Closer to home now, in Greece, we have borne witness to conflicts in the borderlands, to economic crisis, ecological disaster, the pandemic, the national border issues, and forced displacement. In these phenomena, feminist criticism has seen patriarchy’s continual return, but it has also read such phenomena as privileged loci from which intersectionality reconstitutes the terms of political action (Tsibiridou 2013). It is in these extreme circumstances of neoliberal capitalist expansion and labor precarity, of political authoritarianism, of burgeoning fascism in society and police state practices, and also under the fear triggered by an accelerating climate crisis, that the discussion between Academia and social movements (in crisis-ridden Greece and European South, and also in the Balkans and their permanent process of “transition”) seems to shift: from the postcolonial, cultural and feminist critique (Athanasiou et al, 2016) and the study of the postsocialist condition to the emergence of new epistemologies and cosmologies that draw from local cosmologies, the secular critique of gender equality and justice, and social/human rights discourses (Kušić et.al. 2019). Such secular criticism, as a counterpoint on cultural relativism and tolerance, is primarily associated with epistemologies of the Global South and the movements of decoloniality (Ҫayalan 2020).

In the aftermath of postcolonial theory and intersubjective multiculturalism (Tsibiridou & Bartsidis 2016), as it draws from Western philosophical traditions and that brand of political theory that is in dialogue with classical or new cosmopolitanism, the glocal social movements place racism, patriarchy and colonial technologies at the heart of their agendas. Concurrently, they comment upon intersectional, feminist, and other activist experiences of communalism and heteropolitics (Lugones 2007; Paredes 2008; Voulvouli 2020) in order to open up discussions about the reconstitution of the subject (Bartsidis 2014). This subject seems no longer to constitute herself intersubjectivally; it favors transindividual experiences of care and communitarian solidarity that strive for true equality through coexistence and mutual exchange of cosmological knowledge, instead of trusting the representative culture and ethnically tolerant policies of a multicultural society. For care, solidarity, autonomy within the context of community, emancipation and dignity in life, all need the secular transcendence for a universal ideal, beyond both the civilizing Western modern secularization project, and the simple tolerance of difference promoted by cultural relativism. At the threshold of the encounter between the global and the local, the subject constitutes herself through the Other (foreigner, unfamiliar, precarious, marginalized, subaltern) and beyond the liberal, Western individual values, the familial heteronormative circumscriptions, and the nationalistic genealogies of race, language and religion that shape the pious citizen (Tsibiridou 2017).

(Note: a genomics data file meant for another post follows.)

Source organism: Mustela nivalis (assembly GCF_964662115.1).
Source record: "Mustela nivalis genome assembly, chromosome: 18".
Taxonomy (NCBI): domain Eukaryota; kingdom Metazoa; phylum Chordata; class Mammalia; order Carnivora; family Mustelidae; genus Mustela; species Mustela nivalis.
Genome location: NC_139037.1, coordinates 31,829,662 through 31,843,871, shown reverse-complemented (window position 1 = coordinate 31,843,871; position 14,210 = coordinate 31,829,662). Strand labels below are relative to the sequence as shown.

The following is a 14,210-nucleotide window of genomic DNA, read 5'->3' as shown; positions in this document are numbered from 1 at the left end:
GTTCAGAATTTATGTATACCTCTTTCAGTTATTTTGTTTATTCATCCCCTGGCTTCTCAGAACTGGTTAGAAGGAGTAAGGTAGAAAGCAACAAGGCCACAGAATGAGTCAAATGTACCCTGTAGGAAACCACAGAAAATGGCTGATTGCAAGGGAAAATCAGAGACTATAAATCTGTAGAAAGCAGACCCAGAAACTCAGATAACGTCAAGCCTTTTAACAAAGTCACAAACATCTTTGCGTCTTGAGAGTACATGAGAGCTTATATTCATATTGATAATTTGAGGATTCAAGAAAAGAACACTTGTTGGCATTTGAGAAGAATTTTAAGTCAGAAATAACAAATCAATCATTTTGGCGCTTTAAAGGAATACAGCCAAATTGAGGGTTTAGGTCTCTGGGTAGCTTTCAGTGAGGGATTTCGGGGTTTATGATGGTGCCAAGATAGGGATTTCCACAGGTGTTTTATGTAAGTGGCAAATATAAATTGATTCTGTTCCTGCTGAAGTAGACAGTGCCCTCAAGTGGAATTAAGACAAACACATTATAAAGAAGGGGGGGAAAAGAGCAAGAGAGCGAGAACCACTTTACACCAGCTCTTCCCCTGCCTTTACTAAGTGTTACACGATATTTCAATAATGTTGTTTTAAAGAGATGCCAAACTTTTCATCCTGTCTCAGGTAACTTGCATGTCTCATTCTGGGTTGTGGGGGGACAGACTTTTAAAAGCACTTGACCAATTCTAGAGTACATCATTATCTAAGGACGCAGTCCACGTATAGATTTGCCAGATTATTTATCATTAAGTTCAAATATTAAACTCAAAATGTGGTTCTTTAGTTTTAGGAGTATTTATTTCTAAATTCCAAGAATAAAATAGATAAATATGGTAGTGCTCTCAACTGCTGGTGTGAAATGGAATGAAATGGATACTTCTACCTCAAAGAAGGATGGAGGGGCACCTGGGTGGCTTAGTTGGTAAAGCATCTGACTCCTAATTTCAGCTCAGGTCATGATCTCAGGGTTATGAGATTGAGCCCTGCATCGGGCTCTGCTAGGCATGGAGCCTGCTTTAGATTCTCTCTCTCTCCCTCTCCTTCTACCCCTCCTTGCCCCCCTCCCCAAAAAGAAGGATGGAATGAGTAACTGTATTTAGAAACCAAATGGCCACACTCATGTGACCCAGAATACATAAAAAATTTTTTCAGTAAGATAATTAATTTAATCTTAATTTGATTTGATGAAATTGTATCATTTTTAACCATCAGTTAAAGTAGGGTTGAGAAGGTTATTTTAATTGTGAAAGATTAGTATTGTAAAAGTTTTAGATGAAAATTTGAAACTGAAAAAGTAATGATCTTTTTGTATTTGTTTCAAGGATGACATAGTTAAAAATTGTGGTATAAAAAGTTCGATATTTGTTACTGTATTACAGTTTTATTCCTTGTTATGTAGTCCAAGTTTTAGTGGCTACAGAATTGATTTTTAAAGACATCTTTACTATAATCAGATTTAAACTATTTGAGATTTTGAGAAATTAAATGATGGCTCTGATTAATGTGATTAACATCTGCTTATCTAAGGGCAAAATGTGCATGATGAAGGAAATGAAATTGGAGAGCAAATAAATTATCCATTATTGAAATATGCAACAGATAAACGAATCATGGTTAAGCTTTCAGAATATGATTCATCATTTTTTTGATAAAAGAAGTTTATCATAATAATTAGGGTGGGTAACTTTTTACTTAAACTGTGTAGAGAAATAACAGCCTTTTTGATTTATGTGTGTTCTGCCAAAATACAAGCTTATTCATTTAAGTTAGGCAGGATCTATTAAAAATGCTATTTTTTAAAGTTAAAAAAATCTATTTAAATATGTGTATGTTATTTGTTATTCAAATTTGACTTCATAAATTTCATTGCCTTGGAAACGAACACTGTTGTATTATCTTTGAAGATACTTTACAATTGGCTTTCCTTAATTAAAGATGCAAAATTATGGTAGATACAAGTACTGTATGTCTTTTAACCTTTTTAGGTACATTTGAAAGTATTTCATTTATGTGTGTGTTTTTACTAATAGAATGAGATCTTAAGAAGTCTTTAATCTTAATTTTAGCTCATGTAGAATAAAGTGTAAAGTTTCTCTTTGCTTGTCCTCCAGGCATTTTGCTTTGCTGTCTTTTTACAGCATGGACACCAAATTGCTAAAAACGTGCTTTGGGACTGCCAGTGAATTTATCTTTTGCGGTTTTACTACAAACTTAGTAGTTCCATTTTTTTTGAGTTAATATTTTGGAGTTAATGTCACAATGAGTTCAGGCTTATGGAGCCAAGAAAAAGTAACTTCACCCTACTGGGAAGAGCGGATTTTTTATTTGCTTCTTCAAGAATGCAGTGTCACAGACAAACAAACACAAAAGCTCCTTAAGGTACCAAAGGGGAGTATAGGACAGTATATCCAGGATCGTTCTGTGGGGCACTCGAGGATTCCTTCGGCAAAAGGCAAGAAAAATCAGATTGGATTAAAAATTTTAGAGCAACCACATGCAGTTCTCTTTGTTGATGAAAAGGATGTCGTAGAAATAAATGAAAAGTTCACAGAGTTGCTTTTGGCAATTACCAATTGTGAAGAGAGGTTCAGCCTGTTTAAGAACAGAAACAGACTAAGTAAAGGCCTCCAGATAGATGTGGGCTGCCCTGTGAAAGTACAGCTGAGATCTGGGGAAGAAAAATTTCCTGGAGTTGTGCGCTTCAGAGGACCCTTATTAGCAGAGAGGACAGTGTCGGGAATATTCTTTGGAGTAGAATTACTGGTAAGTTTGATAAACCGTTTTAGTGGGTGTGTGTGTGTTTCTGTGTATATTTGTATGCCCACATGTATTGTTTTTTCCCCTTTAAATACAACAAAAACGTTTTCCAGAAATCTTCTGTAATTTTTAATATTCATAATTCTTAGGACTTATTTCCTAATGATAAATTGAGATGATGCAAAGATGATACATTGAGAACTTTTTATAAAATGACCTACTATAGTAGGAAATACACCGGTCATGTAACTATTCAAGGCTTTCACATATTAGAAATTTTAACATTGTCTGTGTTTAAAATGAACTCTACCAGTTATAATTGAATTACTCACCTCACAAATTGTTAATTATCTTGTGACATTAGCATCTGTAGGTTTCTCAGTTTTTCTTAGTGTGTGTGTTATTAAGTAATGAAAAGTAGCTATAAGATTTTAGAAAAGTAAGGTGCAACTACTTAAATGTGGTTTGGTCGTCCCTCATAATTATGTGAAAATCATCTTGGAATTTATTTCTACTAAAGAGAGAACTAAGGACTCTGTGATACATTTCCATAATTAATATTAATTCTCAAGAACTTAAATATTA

Cosmopolitics –be it as heteropolitics according to Hage (2015) or as subalternist politics according to Watson (2014)– principally concerns precarious bodies (women, young people, minorities, foreigners, marginalized, refugees, migrants, neo-poor etc). All these groups transcend rational binarisms (Gill & Pires 2019), engage with feminist methodologies, invest in care, sharing, creative intersectional agency, practices and tropes which signify cosmologies of cooperation and not of division/segregation. They produce politics otherwise. Within the postcolonial, extremely impoverished and conflict-ridden environments of the Global South, as well as in the Greece of crisis, pauperism and host refugees country, each type of support for another way provoke disquiet/disorder among the ranks of Western epistemology/cosmology and its colonial technologies. Resistance by way of intersectional practice productively engages theoretical reflection around issues of equality, justice and difference. Devoid of patriarchies, with ecological sensitivities, it invites an epistemological paradigm shift and the search for new universal values in a post-humanist planetary ideal.



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[1] Translated from Greek: Vangelis Calotychos. Proofreading-Editing: Vangelis Poulios and Fotini Tsibiridou.


Fotini Tsibiridou is a Professor of Social Anthropology at the Department of Balkan, Slavic, and Oriental Studies at University of Macedonia and Director of the Workshop for the Study of Culture, Borders, Gender/Lab.


Cite as: Tsibiridou, Fotini. 2021. “Notes on Subalternist Cosmopolitics  in Greece and Its Neighborhoods”. Decolonize Hellas, translated: Vangelis Calotychos, June 7, available at: https://decolonizehellas.org/en/notes-on-subalternist-cosmopolitics-in-greece-and-its-neighborhoods/